Mac usable as A Web Server?????

Discussion in 'Web Design and Development' started by marioman38, Nov 26, 2006.

  1. marioman38 macrumors 6502a


    Aug 8, 2006
    Elk Grove, CA
    Ok, i've made a website using dreamweaver, and have the files locally on my mac. Im going to buy (register) a domain name...

    How do i get it so that when someone goes to it'll pull all of the graphics/text off my computer (from the dreamweaver file?) so they view the site at with everything coming off my computer, INSTEAD of having to go to 111.222.333/~name/

    Basically i want to be "linked" to my computer, where all the text/graphics would be stored, and could be retrieved...

    Is this possible?

    This would be instead of using a company such as, where you have to pay, and there are ads, and you have limited storage, and limited bandwith...

    Sorry, I hope it isn't too confusing.

  2. Allotriophagy macrumors 6502a

    Sep 5, 2006
    I do this with my computer.

    I registered with as I have been with them for some years for other domains. They allow free editing of the name servers.

    You need to sign up with a dynamic DNS provider. I use

    It is a simple case of editing the name servers at to point to those at then making sure knows the IP address of my iMac. I have to manually update it when it changes, but that is not often. On the PC I used to use which has a little program you can run on your "server" to update the IP with the DNS people. Not sure if there is something for the Mac now.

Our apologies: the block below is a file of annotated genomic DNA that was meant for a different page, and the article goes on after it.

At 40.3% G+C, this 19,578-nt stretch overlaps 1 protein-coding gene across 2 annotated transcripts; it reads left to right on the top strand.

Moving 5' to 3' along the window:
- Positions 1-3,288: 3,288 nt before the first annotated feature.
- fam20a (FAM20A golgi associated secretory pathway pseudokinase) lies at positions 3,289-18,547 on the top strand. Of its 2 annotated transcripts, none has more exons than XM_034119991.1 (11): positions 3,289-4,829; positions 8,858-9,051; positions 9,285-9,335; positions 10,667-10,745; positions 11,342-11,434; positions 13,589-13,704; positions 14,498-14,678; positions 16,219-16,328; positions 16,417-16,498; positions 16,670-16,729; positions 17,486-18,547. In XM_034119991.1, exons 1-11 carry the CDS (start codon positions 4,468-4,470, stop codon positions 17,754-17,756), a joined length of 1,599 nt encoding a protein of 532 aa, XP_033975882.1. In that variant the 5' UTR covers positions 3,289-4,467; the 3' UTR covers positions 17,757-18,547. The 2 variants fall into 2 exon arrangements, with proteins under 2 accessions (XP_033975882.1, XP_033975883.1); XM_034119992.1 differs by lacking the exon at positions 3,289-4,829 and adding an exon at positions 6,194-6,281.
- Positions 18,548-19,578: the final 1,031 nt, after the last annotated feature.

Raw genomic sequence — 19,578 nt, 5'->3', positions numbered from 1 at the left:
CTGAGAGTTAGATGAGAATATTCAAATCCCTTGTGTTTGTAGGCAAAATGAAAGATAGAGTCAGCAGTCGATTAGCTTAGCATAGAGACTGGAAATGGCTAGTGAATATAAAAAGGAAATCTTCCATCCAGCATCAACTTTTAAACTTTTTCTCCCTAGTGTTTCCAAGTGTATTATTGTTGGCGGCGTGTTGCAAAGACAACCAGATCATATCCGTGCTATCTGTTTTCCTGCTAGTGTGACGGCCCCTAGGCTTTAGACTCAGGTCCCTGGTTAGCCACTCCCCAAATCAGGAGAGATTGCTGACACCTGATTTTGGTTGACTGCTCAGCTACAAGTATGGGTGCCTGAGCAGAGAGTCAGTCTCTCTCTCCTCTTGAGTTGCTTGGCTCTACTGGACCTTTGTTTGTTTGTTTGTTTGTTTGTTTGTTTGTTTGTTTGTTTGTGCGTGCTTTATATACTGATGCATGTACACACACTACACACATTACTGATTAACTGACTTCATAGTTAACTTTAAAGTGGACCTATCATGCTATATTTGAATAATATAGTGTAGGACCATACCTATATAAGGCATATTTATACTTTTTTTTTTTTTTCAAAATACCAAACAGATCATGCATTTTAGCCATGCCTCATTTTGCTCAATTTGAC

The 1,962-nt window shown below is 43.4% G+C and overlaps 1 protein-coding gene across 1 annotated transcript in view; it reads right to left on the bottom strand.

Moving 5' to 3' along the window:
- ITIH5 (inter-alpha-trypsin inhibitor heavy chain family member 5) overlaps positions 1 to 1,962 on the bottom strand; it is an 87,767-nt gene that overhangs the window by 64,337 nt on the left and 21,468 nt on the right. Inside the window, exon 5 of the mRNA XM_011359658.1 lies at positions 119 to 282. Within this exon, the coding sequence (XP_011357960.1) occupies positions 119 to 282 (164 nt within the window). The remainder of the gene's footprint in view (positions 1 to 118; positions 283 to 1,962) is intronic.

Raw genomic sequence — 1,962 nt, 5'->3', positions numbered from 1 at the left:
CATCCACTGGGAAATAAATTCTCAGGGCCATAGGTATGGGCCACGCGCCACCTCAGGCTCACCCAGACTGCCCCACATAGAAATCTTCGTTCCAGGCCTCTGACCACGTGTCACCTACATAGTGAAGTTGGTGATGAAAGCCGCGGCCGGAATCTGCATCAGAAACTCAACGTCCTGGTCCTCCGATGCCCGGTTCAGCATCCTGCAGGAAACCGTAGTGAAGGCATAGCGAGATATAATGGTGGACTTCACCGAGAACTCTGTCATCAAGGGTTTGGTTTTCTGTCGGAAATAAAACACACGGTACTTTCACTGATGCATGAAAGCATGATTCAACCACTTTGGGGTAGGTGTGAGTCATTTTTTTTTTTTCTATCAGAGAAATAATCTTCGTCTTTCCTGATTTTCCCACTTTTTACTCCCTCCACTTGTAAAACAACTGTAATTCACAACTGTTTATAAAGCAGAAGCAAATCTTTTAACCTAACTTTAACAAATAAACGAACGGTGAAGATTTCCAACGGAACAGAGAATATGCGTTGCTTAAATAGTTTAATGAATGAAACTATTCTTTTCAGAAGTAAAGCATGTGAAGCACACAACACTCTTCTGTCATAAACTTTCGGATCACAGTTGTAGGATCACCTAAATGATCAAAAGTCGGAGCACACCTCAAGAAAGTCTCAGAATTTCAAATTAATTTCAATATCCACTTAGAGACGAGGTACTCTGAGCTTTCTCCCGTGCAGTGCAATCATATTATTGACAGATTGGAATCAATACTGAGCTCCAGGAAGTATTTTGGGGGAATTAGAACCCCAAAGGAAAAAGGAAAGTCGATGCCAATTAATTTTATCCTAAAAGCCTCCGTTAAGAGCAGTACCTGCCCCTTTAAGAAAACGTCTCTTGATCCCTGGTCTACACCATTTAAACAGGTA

Anyway, yes it can be done and it is fairly easy once you know what you are doing. Up until that point it can be slightly tricky. You will probably need to edit your Apache settings to get it all running the way you want - you see a default page when visiting my domain (because I keep everything on subdomains/vhosts) but you probably do not want that.
  3. exabytes18 macrumors 6502

    Jun 14, 2006
    Suburb of Chicago
    Yeah, it's possible. I do this with my website, except it's hosted on a Wintel box instead of a Mac. You'll need a static IP address, though. I bought my domain through,edited the DNS record accordingly, and have been happy ever since.
  4. dpaanlka macrumors 601


    Nov 16, 2004
    I have Comcast cable internet service, and although they charge an extra fee to have a static IP address (an IP address that never changes), and I do not pay for this *service* - my IP address hasn't changed since May when I started hosting System 7 Today from my house (on a server running Mac OS 7, no less). It hasn't failed me once, and your OS X computer won't either.

    Actually setting up OS X as a server is quite easy. Go to System Preferences, click on "Sharing," and enable "Personal Web Sharing." That is all.

    To access the files on your web server, go to your hard drive (Macintosh HD, or whatever) -> Library -> WebServer -> Documents. This is your root web directory.

    All you should have to do is drop all your web site files into this folder. You can even have Dreamweaver edit them directly by defining a new Site (as in site management) in Dreamweaver and associating it with that folder. This can even be done over your home network if you have one (it's usually good to have a dedicated server - as in, a computer whose only purpose is to server your site). You can learn more about this feature here: